The comprehensive gazetteer and bibliography of the medieval castles, fortifications and palaces of England, Wales, the Islands.
The listings
Other Info
Print Page 
Next Record 
Previous Record 
Back to list 

Horden Hall

In the civil parish of Horden.
In the historic county of Durham.
Modern Authority of Durham.
1974 county of County Durham.
Medieval County of County Palatinate of Durham.

OS Map Grid Reference: NZ43284242
Latitude 54.77484° Longitude -1.32864°

Horden Hall has been described as a probable Fortified Manor House, and also as a probable Pele Tower.

There are masonry footings remains.

This is a Grade 2* listed building protected by law*.


Site of C13 towerhouse, which may have been rebuilt in C15. It was demolished in the late C16 and was replaced by Grade 2-star listed Horden Hall which, in its northern side, incorporates some 2m thick walling, possibly part of the original building. Licence to crenellate granted to Marmaduke fitz Geoffrey in 1260. Widow of William de Claxton received a licence for a private chapel in her "manor house at Horden" in 1411. (Jackson)

The licence in 45 Hen. III. to Marmaduke Fitz-Geoffrey for his house at Horden, a place which Mr. Parker says is unknown, and he queries it Houghton. Now the licencee is a notable personage in the pedigree of the Fitz-Marmadukes of Horden, and that spot, their customary residence, is one of the earliest and best known estates among the military tenures of the Palatinate. It is near Easington. The present hall is Jacobean, but it might repay a more careful investigation than has been bestowed upon it. (Longstaffe)

Small manor house. Mid C17, possibly incorporating medieval masonry, with later alterations. Probably for Sir John Conyers (died 1664). Interior: 2-metre thick rear wall, possibly medieval, visible in cellar. (Listed Building Report)

A Royal licence to crenellate was granted in 1260 Dec 18 (Click on the date for details of this licence.).


The actual form of the C13 house (domum) of Marmaduke fitz Geoffrey does not seem to be really known and authors have assumed it was a tower house, although this was a common form of such houses in this area. One of several medieval high status houses on the periphery of Yoden DMV in the medieval parish of Easington. (cf. Eden Hall and Seaton Holme)
Links to archaeological and architectural databases, mapping and other online resources

Data >
PastScape   County HER       Listing   I. O. E.
Maps >
Streetmap   NLS maps   Where's the path   Old-Maps      
Data/Maps > 
Magic   V. O. B.   Geology   LiDAR   Open Domesday  
Air Photos > 
Bing Maps   Google Maps   Getmapping   ZoomEarth      
Photos >
CastleFacts   Geograph   Flickr   Panoramio      

Sources of information, references and further reading
Most of the sites or buildings recorded in this web site are NOT open to the public and permission to visit a site must always be sought from the landowner or tenant.
It is an offence to disturb a Scheduled Monument without consent. It is a destruction of everyone's heritage to remove archaeological evidence from ANY site without proper recording and reporting.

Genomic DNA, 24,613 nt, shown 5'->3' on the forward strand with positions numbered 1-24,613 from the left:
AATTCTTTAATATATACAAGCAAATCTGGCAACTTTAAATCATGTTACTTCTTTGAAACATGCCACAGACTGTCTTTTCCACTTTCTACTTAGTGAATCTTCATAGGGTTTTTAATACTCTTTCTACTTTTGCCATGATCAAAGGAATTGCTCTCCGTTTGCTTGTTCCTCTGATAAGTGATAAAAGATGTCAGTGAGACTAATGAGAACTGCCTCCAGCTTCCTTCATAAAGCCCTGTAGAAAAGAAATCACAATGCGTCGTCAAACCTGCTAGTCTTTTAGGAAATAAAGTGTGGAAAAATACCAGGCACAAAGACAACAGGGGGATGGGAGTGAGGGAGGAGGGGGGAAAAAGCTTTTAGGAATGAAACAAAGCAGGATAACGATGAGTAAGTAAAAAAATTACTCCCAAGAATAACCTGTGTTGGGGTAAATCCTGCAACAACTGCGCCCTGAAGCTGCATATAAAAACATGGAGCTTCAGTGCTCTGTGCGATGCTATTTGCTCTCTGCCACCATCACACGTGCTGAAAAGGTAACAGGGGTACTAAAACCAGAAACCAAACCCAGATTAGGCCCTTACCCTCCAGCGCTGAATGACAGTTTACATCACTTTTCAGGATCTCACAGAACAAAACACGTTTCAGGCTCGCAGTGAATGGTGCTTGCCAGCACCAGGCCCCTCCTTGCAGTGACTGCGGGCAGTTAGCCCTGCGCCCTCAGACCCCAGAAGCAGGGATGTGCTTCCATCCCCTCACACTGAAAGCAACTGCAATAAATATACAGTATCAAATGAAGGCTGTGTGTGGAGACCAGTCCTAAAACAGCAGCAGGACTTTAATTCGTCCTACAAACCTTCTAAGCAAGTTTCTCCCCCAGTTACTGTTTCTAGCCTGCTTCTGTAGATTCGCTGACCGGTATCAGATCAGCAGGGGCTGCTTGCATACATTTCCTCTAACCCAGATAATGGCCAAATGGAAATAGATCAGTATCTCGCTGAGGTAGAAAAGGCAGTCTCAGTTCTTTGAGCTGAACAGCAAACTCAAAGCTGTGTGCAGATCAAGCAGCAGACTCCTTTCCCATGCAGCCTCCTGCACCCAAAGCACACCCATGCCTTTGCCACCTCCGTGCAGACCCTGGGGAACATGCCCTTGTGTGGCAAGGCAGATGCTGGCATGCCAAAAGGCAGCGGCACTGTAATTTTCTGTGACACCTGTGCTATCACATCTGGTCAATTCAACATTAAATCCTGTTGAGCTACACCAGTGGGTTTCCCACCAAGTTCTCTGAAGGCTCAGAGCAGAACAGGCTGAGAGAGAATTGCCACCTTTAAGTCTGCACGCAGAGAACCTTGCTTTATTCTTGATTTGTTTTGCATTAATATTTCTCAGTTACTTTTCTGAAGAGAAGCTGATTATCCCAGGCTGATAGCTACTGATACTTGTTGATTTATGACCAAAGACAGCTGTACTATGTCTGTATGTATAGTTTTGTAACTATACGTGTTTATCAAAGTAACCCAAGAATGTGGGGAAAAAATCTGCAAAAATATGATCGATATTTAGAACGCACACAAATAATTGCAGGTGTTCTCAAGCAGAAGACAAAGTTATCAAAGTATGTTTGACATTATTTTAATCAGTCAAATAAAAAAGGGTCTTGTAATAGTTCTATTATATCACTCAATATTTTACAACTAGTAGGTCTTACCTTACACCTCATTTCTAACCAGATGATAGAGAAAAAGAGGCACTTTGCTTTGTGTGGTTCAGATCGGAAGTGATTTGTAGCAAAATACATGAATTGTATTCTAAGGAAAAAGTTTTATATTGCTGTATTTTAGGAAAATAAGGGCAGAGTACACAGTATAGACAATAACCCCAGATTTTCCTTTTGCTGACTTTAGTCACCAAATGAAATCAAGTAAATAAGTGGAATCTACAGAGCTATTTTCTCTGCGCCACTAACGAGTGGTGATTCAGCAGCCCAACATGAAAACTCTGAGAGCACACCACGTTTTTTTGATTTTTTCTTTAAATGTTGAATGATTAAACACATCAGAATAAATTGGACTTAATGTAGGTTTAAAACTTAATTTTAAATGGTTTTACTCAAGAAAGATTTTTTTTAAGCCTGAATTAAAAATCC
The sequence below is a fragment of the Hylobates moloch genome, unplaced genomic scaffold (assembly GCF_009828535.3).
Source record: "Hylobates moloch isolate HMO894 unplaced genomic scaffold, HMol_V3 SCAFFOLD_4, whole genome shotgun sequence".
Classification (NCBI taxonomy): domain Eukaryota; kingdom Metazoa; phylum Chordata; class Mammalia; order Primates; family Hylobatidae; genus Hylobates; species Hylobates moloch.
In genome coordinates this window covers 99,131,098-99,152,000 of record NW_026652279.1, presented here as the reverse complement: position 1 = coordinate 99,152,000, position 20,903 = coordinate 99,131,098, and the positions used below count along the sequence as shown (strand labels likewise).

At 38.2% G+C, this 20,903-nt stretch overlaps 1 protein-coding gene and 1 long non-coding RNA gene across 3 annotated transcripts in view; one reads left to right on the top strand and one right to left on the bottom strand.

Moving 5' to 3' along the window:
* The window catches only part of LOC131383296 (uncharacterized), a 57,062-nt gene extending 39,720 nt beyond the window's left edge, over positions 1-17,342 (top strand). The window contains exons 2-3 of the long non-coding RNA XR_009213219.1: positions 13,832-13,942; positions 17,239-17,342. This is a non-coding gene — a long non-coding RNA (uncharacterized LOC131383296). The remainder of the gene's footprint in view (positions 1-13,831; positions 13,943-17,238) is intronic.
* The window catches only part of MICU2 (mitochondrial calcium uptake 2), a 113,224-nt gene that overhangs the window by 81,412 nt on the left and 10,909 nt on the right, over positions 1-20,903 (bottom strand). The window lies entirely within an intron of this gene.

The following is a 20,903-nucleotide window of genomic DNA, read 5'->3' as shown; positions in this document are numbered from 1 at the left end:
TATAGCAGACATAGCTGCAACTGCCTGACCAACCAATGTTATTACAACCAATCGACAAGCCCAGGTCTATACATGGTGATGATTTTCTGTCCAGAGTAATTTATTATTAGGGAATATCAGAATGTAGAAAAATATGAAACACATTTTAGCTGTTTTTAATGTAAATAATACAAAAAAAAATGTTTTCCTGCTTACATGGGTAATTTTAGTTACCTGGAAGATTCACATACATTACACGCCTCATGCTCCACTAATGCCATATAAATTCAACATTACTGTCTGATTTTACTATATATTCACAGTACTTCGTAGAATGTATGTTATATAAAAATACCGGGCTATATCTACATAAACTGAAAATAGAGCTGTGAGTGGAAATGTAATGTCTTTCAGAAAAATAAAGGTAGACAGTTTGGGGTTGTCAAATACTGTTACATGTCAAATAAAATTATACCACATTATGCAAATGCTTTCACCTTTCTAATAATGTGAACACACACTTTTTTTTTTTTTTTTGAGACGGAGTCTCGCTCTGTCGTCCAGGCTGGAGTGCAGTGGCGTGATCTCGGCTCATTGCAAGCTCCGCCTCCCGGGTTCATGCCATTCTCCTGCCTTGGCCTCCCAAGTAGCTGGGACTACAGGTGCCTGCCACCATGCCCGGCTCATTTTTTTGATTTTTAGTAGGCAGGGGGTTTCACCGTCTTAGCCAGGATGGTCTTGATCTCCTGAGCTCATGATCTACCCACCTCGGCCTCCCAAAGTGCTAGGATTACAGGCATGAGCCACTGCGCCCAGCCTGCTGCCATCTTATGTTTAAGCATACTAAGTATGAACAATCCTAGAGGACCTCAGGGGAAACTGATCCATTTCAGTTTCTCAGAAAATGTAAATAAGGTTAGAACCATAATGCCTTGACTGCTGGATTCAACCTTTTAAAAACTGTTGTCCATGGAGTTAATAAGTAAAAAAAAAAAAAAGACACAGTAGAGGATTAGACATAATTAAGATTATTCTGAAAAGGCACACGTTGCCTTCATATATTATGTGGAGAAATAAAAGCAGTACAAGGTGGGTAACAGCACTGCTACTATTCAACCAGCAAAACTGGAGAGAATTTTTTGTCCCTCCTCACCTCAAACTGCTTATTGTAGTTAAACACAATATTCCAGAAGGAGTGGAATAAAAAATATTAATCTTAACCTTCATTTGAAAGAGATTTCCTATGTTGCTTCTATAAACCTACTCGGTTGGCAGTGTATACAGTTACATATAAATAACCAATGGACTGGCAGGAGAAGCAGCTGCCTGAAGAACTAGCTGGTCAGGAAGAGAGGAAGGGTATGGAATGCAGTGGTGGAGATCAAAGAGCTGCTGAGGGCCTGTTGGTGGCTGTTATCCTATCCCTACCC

Don't use metal detectors on historic sites without authorisation.
The information on this web page may be derived from information compiled by and/or copyright of Historic England, County Historic Environment Records and other individuals and organisations. It may also contain information licensed under the Open Government Licence. All the sources given should be consulted to identify the original copyright holder and permission obtained from them before use of the information on this site for commercial purposes.
The author and compiler of Gatehouse does not receive any income from the site and funds it himself. The information within this site is provided freely for educational purposes only.
The bibliography owes much to various bibliographies produced by John Kenyon for the Council for British Archaeology, the Castle Studies Group and others.
Suggestions for finding online and/or hard copies of bibliographical sources can be seen at this link.
Minor archaeological investigations, such as watching brief reports, and some other 'grey' literature is most likely to be held by H.E.R.s but is often poorly referenced and is unlikely to be recorded here, or elsewhere, but some suggestions can be found here.
The possible site or monument is represented on maps as a point location. This is a guide only. It should be noted that OS grid references defines an area, not a point location. In practice this means the actual center of the site or monument may often, but not always, be to the North East of the point shown. Locations derived from OS grid references and from latitude longitiude may differ by a small distance.
Further information on mapping and location can be seen at this link.
Please help to make this as useful a resource as possible by contacting Gatehouse if you see errors, can add information or have suggestions for improvements in functality and design.
Help is acknowledged.
*The listed building may not be the actual medieval building, but a building on the site of, or incorporating fragments of, the described site.
This record last updated 26/07/2017 09:20:07

Home | Books | Links | Fortifications and Castles | Other Information | Help | Downloads | Author Information | Contact